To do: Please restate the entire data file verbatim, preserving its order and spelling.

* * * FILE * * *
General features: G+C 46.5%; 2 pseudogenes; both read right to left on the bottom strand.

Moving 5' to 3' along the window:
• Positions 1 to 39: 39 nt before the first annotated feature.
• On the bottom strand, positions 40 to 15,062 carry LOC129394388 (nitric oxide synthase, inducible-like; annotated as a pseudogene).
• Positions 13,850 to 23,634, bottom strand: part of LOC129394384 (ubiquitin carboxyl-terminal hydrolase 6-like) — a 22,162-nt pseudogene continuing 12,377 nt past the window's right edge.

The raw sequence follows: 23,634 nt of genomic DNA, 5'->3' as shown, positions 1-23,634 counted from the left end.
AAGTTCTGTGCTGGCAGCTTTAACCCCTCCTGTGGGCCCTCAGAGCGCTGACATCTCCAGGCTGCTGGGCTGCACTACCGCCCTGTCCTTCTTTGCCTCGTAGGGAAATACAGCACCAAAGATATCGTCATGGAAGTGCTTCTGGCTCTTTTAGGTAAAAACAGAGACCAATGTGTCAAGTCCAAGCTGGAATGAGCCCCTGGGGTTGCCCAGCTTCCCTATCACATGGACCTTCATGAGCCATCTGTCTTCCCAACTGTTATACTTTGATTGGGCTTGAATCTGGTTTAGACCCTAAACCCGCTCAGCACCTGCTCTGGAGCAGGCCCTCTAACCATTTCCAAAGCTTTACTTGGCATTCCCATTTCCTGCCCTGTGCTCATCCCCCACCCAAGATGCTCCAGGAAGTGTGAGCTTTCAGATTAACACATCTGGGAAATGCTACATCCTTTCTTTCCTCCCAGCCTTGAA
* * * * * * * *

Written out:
General features: G+C 46.5%; 2 pseudogenes; both read right to left on the bottom strand.

Moving 5' to 3' along the window:
• Positions 1 to 39: 39 nt before the first annotated feature.
• On the bottom strand, positions 40 to 15,062 carry LOC129394388 (nitric oxide synthase, inducible-like; annotated as a pseudogene).
• Positions 13,850 to 23,634, bottom strand: part of LOC129394384 (ubiquitin carboxyl-terminal hydrolase 6-like) — a 22,162-nt pseudogene continuing 12,377 nt past the window's right edge.

The raw sequence follows: 23,634 nt of genomic DNA, 5'->3' as shown, positions 1-23,634 counted from the left end.
AAGTTCTGTGCTGGCAGCTTTAACCCCTCCTGTGGGCCCTCAGAGCGCTGACATCTCCAGGCTGCTGGGCTGCACTACCGCCCTGTCCTTCTTTGCCTCGTAGGGAAATACAGCACCAAAGATATCGTCATGGAAGTGCTTCTGGCTCTTTTAGGTAAAAACAGAGACCAATGTGTCAAGTCCAAGCTGGAATGAGCCCCTGGGGTTGCCCAGCTTCCCTATCACATGGACCTTCATGAGCCATCTGTCTTCCCAACTGTTATACTTTGATTGGGCTTGAATCTGGTTTAGACCCTAAACCCGCTCAGCACCTGCTCTGGAGCAGGCCCTCTAACCATTTCCAAAGCTTTACTTGGCATTCCCATTTCCTGCCCTGTGCTCATCCCCCACCCAAGATGCTCCAGGAAGTGTGAGCTTTCAGATTAACACATCTGGGAAATGCTACATCCTTTCTTTCCTCCCAGCCTTGAA